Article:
PPC isn’t my specialty. But, from what I see relating to PushFire PPC clients, I think a lot of people simply aren’t utilizing PPC to their fullest advantage. For instance, if merchants are running PPC campaigns but aren’t involved in (smart) remarketing – they’re missing out. Same goes for merchants who aren’t running PLA when their target search results have big emphasis on those listings. Setting PPC and then forgetting it – instead of optimizing the hell out of it on a continual basis.

 

Q. What three recommendations can you make to retailers preparing for Q4 shopping season right now?

Understand the “SEO ship” has already sailed for Q4. You can’t begin working on improving SEO efforts in late Q3 and expect to see any ranking miracles occur in time for Q4. If improving SEO for Q4 is a priority, it’s one that needs to be addressed no later than Q2.

If you don’t have your remarketing efforts for PPC integrated into your checkout process, get it done. Example: Someone put an item in their cart, but didn’t complete the checkout process. This is obviously someone “warm” to you, but for whatever reason they didn’t complete the sale – so maybe you decide to remarket them with an offer for free shipping or a discount code to sweeten the deal.

Get your affiliates updated creatives and create some sales increase incentives for your top affiliates to help them kick ass for you over the holiday season. Also, not specific to Q4 per se, but, if you don’t have the ability for affiliates to deep link within your site, I’d heavily suggest considering it. My conversion rates as an affiliate are much higher when I can link to a specific product page versus merely linking to a homepage or category page.

 

Q. What are three things you’d absolutely love to do in your life that you have yet to accomplish?

You like making me self reflect, LOL!

I’d like to see PushFire on the Inc 5000 list when it’s eligible company age wise. I have a side project I’m working on that I unfortunately can’t release details on yet (sorry) haha.

Lastly, I’m chomping at the bit to get land and move more into the country. Like… 40+ acres with cows, chickens, horses, hay production and four wheeling in our “backyard” country. I am a redneck girl and suburbia isn’t my thing. We wanted to wait until my older children were at or near driving age though before making that move. We’re almost there!

Performance Marketing vs Affiliate Marketing Part 2

Affiliate Marketing vs Performance Marketing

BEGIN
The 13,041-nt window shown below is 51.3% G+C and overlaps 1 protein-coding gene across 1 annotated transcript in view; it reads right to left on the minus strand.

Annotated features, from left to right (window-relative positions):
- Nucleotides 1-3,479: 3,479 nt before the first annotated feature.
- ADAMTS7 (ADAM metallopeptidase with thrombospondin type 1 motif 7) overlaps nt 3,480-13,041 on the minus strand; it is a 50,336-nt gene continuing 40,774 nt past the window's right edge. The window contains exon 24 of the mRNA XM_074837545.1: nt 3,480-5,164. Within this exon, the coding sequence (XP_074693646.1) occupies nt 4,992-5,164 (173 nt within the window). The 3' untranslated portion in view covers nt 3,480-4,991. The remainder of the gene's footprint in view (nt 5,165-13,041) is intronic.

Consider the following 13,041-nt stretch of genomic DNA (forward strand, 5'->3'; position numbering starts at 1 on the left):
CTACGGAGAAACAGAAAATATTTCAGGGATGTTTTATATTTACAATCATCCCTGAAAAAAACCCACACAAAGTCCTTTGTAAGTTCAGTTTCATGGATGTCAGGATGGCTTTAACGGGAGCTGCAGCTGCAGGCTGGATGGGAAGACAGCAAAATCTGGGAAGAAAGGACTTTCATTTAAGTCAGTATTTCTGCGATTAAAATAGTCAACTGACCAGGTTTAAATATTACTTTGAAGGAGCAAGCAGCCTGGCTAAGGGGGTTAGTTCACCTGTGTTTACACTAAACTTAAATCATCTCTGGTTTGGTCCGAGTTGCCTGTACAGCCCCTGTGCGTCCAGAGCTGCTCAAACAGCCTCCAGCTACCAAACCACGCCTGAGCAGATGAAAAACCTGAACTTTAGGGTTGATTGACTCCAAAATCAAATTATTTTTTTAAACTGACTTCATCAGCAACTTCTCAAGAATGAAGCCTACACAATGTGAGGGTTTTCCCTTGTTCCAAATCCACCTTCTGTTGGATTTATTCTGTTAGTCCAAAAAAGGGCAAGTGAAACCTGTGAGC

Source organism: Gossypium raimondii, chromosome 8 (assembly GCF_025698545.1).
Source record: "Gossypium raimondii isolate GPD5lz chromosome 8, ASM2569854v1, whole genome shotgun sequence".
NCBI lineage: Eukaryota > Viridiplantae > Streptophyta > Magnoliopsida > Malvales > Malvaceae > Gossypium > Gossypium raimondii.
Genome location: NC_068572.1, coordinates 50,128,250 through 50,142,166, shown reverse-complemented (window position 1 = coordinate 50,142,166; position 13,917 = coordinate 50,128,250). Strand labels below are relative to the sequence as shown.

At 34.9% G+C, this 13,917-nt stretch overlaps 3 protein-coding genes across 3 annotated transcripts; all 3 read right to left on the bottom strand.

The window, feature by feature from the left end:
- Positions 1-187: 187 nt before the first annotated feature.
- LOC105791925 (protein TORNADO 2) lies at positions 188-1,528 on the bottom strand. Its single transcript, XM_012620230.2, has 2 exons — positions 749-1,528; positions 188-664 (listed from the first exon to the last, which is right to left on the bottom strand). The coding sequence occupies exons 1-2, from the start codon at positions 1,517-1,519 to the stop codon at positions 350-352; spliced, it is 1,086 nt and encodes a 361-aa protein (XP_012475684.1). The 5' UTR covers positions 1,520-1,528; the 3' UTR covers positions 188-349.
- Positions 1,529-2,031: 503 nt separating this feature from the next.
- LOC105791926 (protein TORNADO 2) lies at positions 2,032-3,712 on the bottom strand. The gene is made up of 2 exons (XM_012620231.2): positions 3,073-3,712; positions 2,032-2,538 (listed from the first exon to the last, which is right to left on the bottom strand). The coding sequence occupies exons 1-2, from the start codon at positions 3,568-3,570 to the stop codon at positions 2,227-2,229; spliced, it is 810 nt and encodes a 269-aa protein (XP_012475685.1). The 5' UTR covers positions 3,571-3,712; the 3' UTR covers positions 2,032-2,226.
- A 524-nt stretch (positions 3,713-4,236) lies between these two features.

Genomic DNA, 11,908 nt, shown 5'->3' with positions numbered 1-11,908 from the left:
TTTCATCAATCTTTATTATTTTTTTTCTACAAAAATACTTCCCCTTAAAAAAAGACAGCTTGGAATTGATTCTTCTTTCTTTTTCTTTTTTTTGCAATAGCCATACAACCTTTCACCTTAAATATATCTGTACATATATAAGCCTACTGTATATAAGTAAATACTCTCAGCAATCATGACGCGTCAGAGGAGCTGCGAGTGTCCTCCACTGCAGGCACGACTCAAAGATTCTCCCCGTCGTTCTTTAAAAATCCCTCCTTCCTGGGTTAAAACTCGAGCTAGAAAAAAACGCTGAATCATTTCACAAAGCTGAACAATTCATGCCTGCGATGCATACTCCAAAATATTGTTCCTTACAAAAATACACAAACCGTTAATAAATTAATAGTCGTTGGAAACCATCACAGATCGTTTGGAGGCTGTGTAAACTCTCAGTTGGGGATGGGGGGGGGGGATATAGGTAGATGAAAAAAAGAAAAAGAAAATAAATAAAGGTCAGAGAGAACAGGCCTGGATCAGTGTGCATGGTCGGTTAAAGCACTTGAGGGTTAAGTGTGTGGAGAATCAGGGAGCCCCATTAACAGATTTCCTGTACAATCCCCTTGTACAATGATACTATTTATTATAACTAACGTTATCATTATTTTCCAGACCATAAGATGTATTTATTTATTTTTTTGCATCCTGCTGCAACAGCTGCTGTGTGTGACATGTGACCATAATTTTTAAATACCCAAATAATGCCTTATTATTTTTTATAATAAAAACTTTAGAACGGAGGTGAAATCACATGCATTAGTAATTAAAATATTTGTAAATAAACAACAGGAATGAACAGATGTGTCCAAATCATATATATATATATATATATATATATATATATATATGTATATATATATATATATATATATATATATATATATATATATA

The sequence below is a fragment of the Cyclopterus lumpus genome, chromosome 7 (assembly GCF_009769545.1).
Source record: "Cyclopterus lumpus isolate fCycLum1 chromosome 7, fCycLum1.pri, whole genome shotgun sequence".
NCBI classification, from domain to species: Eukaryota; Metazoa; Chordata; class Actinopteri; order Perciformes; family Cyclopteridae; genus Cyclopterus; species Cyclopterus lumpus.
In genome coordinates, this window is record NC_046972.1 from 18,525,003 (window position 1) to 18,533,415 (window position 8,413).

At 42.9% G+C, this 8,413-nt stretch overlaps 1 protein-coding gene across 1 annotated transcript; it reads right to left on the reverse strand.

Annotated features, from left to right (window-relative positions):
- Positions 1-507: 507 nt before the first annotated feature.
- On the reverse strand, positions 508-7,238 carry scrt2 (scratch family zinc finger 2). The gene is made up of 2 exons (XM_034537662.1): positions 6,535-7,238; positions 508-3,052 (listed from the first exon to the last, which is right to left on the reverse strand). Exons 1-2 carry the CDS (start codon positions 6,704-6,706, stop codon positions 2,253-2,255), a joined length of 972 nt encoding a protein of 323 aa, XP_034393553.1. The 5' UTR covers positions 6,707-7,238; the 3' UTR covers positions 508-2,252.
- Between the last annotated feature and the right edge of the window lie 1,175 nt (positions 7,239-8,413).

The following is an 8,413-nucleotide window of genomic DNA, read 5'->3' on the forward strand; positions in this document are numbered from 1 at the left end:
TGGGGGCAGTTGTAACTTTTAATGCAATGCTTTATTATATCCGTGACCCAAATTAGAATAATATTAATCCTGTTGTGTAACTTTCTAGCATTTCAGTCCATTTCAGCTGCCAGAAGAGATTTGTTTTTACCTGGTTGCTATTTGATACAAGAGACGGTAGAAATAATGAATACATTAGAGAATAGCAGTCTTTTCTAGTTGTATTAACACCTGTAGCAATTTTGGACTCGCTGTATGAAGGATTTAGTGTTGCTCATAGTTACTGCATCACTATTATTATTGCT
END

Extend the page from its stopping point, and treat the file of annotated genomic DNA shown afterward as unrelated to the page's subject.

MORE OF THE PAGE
A few days ago I posted an article originally titled “Performance Marketing is NOT Affiliate Marketing“, however it caused some confusion as to my position on particular things so I changed it to Performance Marketing vs Affiliate Marketing. The main point of my post was to demonstrate that in affiliate marketing, in this case from a merchant perspective (since most of my readers are advertisers), there needs to be some actual performance and effort attributed to sales. In reality, this goes for any type of affiliate or merchant partner.

From the affiliate side, this is equivalent to signing up and promoting a program that doesn’t convert. In this case, there is no performance from the merchant side.  That was the point of that post. However, upon receiving some good constructive feedback as to how the title and exclusion of some additional points might contribute to an already confusing topic (and I’m always open to positive constructive feedback), I wanted to share a few more points and insights that might shed some light on this subject.

 

Here are a few more thoughts on the subject:

1. Performance Marketing as a term can encompass many different channels in the digital marketing space. Technically, any marketing program that produces a return that is higher than the return it was receiving before is performance marketing, because it’s performing.

2. Affiliates, merchants, networks, agencies and anyone within the affiliate marketing space call themselves by a variety of names. A post by Missy Ward from a couple of years ago explains these terms and differences well.

3. Todd Crawford, owner of Impact Radius comments “I feel the terms “performance advertising, advertiser and media partner” are better terms for the currently used “affiliate marketing, merchant, affiliate/publisher” if the intention is to move the industry in a direction that aligns it more closely with other advertising like display, search, email, tv, radio, direct mail, print, etc.” I think this comment aligns with the point of my previous post because it shows affiliates and merchants alike needing to perform to provide value to their partners.